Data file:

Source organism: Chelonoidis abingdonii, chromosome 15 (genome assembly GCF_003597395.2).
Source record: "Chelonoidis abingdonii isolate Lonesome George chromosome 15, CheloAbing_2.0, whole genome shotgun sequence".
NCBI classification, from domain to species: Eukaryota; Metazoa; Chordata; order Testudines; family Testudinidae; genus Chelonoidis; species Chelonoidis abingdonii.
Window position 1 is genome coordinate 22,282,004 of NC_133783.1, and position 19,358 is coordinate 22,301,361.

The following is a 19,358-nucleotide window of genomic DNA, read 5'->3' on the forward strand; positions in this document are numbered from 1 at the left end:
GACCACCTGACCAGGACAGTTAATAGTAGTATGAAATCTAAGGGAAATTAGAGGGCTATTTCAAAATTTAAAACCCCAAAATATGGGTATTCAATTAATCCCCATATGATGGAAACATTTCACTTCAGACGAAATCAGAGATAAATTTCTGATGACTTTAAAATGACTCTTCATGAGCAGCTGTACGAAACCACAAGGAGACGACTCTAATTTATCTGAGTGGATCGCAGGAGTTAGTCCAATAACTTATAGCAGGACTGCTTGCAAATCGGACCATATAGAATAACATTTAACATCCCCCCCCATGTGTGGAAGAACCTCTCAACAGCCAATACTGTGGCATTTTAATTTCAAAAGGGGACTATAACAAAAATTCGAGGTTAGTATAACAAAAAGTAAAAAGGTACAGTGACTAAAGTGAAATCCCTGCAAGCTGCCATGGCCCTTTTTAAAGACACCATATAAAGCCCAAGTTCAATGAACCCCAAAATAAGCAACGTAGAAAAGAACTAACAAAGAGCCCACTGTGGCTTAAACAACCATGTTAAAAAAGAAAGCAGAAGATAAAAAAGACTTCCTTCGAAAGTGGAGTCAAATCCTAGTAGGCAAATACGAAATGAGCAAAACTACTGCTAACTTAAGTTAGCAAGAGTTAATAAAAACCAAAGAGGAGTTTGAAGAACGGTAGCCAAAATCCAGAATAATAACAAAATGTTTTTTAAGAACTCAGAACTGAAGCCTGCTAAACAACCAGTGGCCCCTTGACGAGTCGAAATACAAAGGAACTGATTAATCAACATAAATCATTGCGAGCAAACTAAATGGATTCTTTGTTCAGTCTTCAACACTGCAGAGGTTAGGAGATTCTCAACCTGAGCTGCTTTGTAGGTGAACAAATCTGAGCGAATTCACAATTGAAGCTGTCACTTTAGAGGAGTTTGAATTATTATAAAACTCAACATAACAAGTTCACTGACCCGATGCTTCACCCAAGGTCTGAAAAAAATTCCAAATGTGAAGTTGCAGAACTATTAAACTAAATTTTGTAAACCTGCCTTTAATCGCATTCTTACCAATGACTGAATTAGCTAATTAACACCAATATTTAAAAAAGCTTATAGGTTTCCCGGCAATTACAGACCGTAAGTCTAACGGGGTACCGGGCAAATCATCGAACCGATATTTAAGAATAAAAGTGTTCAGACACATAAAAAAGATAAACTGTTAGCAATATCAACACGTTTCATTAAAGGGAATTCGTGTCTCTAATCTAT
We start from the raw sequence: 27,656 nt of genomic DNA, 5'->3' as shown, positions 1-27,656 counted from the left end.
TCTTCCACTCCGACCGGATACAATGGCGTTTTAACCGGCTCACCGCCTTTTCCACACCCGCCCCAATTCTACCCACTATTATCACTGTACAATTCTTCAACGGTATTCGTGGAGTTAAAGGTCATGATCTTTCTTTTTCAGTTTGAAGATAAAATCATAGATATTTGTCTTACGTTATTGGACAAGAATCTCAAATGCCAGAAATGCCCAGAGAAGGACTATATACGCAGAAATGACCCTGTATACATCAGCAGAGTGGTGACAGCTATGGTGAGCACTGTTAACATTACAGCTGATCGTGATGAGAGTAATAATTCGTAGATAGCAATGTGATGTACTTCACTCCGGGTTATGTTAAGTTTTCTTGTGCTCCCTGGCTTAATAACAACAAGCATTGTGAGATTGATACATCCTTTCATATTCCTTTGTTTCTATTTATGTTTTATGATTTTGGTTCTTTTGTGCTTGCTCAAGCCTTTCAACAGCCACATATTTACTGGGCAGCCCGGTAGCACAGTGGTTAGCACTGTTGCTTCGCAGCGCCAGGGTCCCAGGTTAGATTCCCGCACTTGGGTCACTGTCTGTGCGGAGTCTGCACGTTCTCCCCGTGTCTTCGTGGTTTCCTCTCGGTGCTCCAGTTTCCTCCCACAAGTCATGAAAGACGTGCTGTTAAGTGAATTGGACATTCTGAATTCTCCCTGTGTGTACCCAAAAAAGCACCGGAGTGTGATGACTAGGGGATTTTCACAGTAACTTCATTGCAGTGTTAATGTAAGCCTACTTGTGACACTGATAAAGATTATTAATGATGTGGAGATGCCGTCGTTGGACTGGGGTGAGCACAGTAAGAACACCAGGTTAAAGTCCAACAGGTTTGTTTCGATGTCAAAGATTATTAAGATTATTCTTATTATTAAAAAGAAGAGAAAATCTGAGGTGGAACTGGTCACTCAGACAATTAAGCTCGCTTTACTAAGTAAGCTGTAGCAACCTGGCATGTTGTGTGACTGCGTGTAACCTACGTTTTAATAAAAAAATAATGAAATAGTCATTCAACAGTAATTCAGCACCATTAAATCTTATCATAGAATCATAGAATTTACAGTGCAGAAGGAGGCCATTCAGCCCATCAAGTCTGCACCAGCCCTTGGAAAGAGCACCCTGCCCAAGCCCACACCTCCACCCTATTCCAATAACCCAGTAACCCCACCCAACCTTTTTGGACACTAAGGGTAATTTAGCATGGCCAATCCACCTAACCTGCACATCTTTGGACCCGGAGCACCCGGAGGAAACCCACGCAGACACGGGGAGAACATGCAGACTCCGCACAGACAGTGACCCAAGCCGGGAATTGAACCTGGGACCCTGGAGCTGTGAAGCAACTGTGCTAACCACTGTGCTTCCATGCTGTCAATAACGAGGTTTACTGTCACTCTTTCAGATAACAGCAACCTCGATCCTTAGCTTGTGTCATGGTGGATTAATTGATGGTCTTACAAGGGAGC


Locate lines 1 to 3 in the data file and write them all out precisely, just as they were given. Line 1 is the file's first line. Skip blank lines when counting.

Source organism: Chelonoidis abingdonii, chromosome 15 (genome assembly GCF_003597395.2).
Source record: "Chelonoidis abingdonii isolate Lonesome George chromosome 15, CheloAbing_2.0, whole genome shotgun sequence".
NCBI classification, from domain to species: Eukaryota; Metazoa; Chordata; order Testudines; family Testudinidae; genus Chelonoidis; species Chelonoidis abingdonii.